Where is the voice for the frail elderly?


The future of Southern Cross and the potential impact on those in their care is very distressing. The company’s business model shows investors at their worst – asset stripping and high-risk contractual agreements (that embarrasses ethical investors) – and the Southern Cross Board must take responsibility for the mess they are in and the resulting uncertainty  for its residents.


Yet the unfolding drama raises some important issues.


Firstly, as a nation we do not yet have a clear enough strategy for caring for the increasing numbers of frail  elderly people. Hopefully this will be rectified with the impending report on the funding of Social Care – it will require a bold and immediate response from government.  A note of caution, we cannot expect the State to pick up the cost. We cannot afford it not because of recession or cuts, but because tax rates would have to sky-rocket to meet the needs of the growing elderly population and proportionally fewer people paying tax.


Secondly, while private companies are criticised and indeed they should be for  poor decision-making, it is of concern that local councils, who tendered out the services, appear not to have applied  due diligence, or put in place sufficient governance arrangements to ensure that the business model was sound.


Finally, the outcry over events at Southern Cross is tepid compared to the angry exchanges seen regarding GP commissioning and the role of Monitor.  In this light it could be construed that the wrangles over health were more about professional self interest, terms and conditions than healthcare itself.  The future shape of social care is in many ways a more important debate, yet it appears that the frail elderly have less of a voice and few professionals speaking up on  their behalf. The quote that we used in our report ‘Take Care’ should be taken to heart:

Gail Beer and Julia Manning




About Julia Manning

Julia Manning is a social entrepreneur, writer, campaigner and commentator. She is based in London and is the founder and Chief Executive of 2020health, an independent, social enterprise Think Tank whose aim is to Make Health Personal. Through networking, technology, research, relationships and campaigning 2020health has influenced opinion and action in fields as diverse as bioethics, alcohol, emerging technologies, fraud, education, consumer technology and vaccination. Julia studied visual science at City University and became a member of the College of Optometrists in 1991. Her career has included being a visiting lecturer at City University, a visiting clinician at the Royal Free Hospital, working with south London Primary Care Trusts and as a Director of the UK Institute of Optometry. She specialised in diabetes (University of Warwick Certificate in Diabetic Care) and founded Julia Manning Eyecare in 2004, a home and prison visiting practice for people with mental and physical disabilities using the latest digital technology, which she sold to Healthcall (now part of Specsavers) in 2009. Experiences of working in the NHS, contributing to policy development, raising two children in the inner-city and standing in the General Election in Bristol in 2005 led to Julia forming 2020health at the end of 2006. Julia is a regular guest on TV and radio shows such as BBC News, ITV’s Daybreak/ GMB, Channel 5 News, BBC 1′s The Big Questions, BBC Radio, LBC and has taken part in debates and contributed to BBC’s Newsnight, Panorama, You and Yours and ITV’s The Week. She is mum to a rugby-mad son, a daughter passionate about Shakespeare, and wife of a comprehensive school assistant head-teacher. She loves gardening, ballet, Zimbabwe, her Westies Skye and Angus, is an honorary research associate at UCL and a Fellow of the RSA.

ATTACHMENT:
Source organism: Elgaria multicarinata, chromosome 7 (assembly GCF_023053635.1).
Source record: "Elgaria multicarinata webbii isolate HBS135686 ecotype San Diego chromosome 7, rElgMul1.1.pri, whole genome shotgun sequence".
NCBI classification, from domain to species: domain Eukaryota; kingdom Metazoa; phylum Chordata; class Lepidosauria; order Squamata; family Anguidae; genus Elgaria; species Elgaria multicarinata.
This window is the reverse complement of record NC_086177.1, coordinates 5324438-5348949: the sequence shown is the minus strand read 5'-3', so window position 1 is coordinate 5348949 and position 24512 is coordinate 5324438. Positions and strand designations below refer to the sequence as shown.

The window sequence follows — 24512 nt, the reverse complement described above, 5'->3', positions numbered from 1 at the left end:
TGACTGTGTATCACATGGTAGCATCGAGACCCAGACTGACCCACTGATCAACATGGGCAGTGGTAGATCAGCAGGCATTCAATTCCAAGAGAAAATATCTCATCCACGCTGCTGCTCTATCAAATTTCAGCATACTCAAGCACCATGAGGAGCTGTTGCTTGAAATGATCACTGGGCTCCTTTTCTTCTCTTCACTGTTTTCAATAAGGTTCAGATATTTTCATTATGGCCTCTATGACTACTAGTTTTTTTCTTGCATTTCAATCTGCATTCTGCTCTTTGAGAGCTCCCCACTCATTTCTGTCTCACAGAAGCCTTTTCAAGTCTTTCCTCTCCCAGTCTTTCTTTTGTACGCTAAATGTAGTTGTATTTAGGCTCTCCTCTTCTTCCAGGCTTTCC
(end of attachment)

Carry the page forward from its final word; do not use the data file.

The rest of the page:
This entry was posted in Elderly, Social Care and tagged , , , , , , . Bookmark the permalink.

Leave a Reply

Please log in using one of these methods to post your comment:

WordPress.com Logo

You are commenting using your WordPress.com account. Log Out / Change )

Twitter picture

You are commenting using your Twitter account. Log Out / Change )

Facebook photo

You are commenting using your Facebook account. Log Out / Change )

Google+ photo

You are commenting using your Google+ account. Log Out / Change )

Connecting to %s